Sunny Hostin Calls Out Jason Aldean Over New Song On ‘The View’ – Hollywood Life

Sunny Hostin Won’t Give Jason Aldean ‘Benefit Of The Doubt’: ‘Don’t Tell Me He Knew Nothing About That Imagery’

'The View' host called out the country star for his new song 'Try That In A Small Town,' which he has denied having references to race

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Image Credit: MJ Photos/Frank Micelotta/PictureGroup for FOX/Shutterstock

UPDATE (July 25 – 11:15 pm ET): Per a July 25 report by The Washington Post, the controversial music video was seemingly edited and cut down by six seconds. A clip previously seen in the version shared on July 14, from Fox 5 Atlanta, showing a violent clash during the 2020 Black Lives Matter protests appeared to have been deleted.

Sunny Hostin slammed Jason Aldean after he denied that his song “Try That In A Small Town” referenced race during a Hot Topic discussion on The View on Thursday, July 20. While the country singer denied that the song included references to race, Sunny refused to give him “the benefit of the doubt,” saying that she experienced racism spending time in Macon, Georgia, where Jason is from.

As the co-hosts dissected the lyrics and interpretation of them, Alyssa Farah-Griffin said that she gave him “the benefit of the doubt,” as not meaning to “stoke division, glorify violence or racism,” but Sunny later explained why she wouldn’t do the same. “This man is from Macon, Georgia. My father is from Augusta, Georgia and Macon, Georgia. I spent many summers there. It is one of the most racist places in this country,” she said. “Don’t tell me that he knew nothing about what that imagery meant. So, I don’t give him the benefit of the doubt.”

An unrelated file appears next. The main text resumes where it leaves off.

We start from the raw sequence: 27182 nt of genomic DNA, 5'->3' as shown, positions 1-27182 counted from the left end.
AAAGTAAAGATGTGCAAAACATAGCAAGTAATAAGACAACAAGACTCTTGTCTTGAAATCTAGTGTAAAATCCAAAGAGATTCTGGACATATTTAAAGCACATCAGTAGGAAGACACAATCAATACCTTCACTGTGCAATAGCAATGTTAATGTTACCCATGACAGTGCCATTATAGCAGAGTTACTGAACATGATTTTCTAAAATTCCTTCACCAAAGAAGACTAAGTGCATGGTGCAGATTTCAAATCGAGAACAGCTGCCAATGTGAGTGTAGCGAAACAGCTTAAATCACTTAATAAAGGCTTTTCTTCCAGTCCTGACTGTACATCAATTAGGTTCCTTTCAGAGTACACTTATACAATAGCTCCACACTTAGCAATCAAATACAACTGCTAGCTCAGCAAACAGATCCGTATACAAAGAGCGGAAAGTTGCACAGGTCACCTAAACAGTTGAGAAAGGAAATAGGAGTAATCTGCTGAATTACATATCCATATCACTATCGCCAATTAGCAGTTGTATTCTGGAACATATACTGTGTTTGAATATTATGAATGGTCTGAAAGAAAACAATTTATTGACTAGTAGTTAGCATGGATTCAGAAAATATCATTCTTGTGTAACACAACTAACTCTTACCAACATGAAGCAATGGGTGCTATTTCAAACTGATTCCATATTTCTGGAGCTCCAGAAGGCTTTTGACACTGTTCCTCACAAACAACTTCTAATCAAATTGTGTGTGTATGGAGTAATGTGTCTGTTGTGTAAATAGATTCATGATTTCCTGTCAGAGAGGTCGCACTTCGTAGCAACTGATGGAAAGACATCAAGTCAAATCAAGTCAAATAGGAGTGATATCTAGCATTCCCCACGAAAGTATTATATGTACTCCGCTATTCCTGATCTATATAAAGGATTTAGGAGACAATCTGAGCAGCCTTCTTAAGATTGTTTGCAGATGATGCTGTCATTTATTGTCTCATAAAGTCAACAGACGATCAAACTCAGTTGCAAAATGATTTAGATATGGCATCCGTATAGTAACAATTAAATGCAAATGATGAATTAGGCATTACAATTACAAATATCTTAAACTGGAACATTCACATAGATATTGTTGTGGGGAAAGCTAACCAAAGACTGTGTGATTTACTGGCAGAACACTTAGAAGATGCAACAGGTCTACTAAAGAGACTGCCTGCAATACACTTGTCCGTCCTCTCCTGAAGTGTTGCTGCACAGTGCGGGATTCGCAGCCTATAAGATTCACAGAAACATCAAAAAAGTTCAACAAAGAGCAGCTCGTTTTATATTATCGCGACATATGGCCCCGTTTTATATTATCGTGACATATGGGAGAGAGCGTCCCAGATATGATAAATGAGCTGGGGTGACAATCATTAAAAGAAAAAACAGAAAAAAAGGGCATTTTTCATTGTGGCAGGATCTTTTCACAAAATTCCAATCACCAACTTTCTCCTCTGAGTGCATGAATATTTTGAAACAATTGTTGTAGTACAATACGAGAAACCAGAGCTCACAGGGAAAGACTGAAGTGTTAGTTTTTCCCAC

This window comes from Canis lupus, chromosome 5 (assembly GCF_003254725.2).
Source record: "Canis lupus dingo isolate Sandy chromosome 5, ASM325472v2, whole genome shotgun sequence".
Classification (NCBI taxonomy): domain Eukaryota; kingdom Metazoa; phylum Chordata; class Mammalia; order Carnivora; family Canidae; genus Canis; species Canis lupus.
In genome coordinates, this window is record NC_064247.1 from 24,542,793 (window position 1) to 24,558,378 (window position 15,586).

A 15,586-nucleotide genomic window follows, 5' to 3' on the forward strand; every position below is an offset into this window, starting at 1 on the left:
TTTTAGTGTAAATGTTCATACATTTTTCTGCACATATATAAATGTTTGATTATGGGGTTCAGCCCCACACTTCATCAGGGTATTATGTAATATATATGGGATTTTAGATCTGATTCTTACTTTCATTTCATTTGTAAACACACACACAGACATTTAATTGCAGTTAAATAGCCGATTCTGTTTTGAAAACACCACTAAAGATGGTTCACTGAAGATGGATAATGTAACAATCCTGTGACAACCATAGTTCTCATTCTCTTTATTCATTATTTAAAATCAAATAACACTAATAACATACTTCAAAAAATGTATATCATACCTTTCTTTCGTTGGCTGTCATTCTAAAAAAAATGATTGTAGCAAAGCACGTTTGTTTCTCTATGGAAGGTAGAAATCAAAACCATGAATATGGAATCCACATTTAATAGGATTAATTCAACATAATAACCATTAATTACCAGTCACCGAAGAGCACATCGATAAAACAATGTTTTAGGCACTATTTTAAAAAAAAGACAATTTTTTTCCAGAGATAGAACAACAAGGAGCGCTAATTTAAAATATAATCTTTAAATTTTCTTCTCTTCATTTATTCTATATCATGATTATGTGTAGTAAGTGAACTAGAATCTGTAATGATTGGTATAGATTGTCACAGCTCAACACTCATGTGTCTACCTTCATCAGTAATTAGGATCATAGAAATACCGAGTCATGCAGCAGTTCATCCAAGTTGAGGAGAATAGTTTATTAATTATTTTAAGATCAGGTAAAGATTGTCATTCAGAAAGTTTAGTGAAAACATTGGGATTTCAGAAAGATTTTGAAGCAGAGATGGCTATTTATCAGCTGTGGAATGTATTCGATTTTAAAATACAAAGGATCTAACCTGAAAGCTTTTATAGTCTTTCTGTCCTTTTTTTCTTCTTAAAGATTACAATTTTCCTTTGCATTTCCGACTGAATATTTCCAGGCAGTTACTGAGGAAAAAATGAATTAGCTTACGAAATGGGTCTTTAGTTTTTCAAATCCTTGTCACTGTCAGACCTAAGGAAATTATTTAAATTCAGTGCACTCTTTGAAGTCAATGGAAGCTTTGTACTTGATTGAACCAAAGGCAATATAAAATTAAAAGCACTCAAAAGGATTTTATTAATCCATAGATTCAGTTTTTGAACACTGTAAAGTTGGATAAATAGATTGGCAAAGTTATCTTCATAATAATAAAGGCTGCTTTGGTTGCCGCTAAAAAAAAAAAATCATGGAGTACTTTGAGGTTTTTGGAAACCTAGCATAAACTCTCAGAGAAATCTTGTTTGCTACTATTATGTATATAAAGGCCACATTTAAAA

Sunny proceeded to explain that the lyrics of the song brought about memories of racist encounters in Southern states, while pointing to her mom in the audience. “The other thing is that what was evoked for me which was, ‘You’re not going to get out of this town’ are those sundown areas,” she said. “My mother and father, because they were in an interracial couple, they were run out of South Carolina by the KKK. My father is still scarred from that experience, and you [pointing at her mother] are still scarred from that experience.”

Sunny shared her own experiences in Macon, Georgia, while speaking about Jason’s song. (MJ Photos/Frank Micelotta/PictureGroup for FOX/Shutterstock)

Sunny continued and revealed that she felt that the choice of imagery was intentional. “So don’t tell me that not only was he aware of what he was doing by using that imagery, he embraces that imagery,” she said. “We have a problem in this country about race, and the biggest problem is that we refuse to admit that it exists.”

Following the backlash to the song, Jason released a statement disputing many allegations about the song. “In the past 24 hours I have been accused of releasing a pro-lynching song (a song that has been out since May) and was subject to the comparison that I (direct quote) was not too pleased with the nationwide BLM protests. These references are not only meritless, but dangerous. There is not a single lyric in the song that references race or points to it- and there isn’t a single video clip that isn’t real news footage -and while I can try and respect others to have their own interpretation of a song with music- this one goes too far,” he said in part.

While Sunny explained that she wouldn’t give him the benefit of the doubt, she did say that as a lawyer she doesn’t believe in censorship. Similarly, Joy Behar also “defend[ed] his right to do the video,” despite calling the song “deplorable”, “annoying”, “very divisive, and provocative.”

The View hosts haven’t been the only people to call out Jason over the song, which was pulled from CMT rotation. Many people have slammed the singer for filming the music video at the Maury County Courthouse in Columbia, TN, where an 18-year-old African-American man was lynched in 1927. The singer didn’t address the music video’s location in his statement.

Fellow country star Sheryl Crow also tweeted a statement speaking out against the song, especially after Jason was a performer at the Route 91 Harvest music festival, where the 2017 Las Vegas shooting took place. “Even people in small towns are sick of violence. There’s nothing small-town or American about promoting violence. You should know that better than anyone having survived a mass shooting. This is not American or small town-like. It’s just lame,” she wrote.